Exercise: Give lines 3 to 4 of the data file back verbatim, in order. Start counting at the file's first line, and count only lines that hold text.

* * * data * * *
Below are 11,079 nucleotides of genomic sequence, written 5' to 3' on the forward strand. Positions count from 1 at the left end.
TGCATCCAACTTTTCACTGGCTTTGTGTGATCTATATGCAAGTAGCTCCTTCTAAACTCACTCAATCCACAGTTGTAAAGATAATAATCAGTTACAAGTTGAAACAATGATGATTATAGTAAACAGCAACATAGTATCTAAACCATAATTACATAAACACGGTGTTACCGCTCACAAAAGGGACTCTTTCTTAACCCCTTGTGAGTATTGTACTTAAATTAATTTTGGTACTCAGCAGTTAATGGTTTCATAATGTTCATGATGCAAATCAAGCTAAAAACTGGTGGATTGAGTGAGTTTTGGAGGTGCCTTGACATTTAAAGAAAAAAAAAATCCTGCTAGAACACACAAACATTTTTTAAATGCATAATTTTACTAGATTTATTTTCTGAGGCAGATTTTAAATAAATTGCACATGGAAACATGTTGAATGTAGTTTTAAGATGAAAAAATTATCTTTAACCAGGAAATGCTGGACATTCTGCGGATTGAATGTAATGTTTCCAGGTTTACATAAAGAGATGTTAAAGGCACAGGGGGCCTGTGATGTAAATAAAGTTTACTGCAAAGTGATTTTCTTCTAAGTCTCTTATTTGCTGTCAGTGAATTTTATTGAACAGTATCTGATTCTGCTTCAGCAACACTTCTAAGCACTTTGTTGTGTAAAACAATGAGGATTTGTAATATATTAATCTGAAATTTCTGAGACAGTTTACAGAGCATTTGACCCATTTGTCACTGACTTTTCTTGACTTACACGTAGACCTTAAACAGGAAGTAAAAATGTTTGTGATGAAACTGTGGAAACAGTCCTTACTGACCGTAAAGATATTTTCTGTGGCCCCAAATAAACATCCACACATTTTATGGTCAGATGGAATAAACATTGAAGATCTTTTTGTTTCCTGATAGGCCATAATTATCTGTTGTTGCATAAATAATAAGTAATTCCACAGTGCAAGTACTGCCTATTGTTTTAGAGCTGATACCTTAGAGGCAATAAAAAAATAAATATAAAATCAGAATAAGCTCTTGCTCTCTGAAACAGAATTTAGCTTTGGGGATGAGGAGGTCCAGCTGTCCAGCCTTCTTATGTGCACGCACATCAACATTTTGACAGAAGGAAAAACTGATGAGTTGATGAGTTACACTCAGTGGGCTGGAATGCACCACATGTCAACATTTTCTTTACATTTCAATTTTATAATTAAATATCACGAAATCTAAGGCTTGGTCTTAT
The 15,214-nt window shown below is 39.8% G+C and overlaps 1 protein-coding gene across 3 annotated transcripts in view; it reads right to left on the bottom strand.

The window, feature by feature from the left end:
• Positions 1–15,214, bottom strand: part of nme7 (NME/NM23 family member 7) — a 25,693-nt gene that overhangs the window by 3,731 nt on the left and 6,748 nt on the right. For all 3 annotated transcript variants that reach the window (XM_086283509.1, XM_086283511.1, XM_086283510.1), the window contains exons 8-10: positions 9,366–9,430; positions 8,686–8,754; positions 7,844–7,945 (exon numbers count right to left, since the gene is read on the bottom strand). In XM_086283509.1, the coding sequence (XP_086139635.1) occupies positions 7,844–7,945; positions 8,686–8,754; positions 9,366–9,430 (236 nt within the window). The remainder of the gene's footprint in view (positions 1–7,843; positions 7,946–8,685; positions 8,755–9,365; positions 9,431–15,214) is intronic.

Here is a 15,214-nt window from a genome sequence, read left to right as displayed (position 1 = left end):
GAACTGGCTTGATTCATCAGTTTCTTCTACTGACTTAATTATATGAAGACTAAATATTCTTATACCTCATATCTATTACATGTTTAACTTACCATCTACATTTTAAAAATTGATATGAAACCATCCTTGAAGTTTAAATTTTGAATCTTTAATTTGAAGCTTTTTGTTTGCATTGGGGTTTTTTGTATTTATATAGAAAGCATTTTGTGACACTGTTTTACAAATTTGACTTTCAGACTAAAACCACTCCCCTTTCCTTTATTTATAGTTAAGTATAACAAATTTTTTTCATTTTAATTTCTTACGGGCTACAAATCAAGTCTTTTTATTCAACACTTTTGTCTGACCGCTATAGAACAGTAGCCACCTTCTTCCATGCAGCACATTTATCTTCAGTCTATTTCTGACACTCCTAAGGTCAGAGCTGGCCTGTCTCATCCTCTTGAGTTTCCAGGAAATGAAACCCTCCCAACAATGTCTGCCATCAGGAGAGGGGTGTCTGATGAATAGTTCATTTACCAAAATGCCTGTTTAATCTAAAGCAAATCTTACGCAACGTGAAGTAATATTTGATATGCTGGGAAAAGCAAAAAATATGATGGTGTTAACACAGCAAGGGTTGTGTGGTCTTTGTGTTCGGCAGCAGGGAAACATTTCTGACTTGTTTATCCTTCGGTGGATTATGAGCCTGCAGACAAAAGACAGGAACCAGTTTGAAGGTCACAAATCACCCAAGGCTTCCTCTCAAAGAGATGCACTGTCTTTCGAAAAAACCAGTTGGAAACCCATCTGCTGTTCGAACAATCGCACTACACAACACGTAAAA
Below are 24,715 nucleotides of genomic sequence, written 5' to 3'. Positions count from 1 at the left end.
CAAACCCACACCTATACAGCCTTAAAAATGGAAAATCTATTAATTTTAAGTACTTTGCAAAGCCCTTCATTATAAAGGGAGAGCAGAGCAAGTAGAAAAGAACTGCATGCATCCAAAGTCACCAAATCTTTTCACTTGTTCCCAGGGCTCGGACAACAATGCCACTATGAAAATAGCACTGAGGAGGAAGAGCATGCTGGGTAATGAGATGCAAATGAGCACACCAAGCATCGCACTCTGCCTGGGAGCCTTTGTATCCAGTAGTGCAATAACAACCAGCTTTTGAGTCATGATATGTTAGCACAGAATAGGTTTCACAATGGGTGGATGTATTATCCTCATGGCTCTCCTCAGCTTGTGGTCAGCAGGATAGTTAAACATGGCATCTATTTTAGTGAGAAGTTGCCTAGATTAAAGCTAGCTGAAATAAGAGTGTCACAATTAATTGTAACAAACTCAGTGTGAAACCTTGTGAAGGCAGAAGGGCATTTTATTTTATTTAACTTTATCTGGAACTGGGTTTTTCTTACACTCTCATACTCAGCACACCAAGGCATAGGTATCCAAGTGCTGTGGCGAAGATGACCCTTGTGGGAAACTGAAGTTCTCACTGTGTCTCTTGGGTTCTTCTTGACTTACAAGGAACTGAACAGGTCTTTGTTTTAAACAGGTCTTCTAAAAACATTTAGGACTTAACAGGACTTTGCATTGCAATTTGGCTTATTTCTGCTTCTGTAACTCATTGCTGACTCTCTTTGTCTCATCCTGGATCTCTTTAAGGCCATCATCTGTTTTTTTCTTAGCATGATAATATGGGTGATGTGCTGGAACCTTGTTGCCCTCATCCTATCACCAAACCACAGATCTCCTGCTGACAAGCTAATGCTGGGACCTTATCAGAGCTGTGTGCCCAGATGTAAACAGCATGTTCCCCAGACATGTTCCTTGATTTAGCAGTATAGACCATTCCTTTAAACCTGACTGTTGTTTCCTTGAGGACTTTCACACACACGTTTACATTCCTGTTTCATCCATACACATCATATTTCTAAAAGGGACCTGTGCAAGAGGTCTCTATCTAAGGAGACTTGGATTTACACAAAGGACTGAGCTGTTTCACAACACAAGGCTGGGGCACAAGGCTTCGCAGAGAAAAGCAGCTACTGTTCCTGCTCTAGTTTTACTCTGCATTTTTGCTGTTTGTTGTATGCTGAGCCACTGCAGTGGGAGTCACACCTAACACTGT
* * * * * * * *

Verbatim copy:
The 15,214-nt window shown below is 39.8% G+C and overlaps 1 protein-coding gene across 3 annotated transcripts in view; it reads right to left on the bottom strand.

The window, feature by feature from the left end: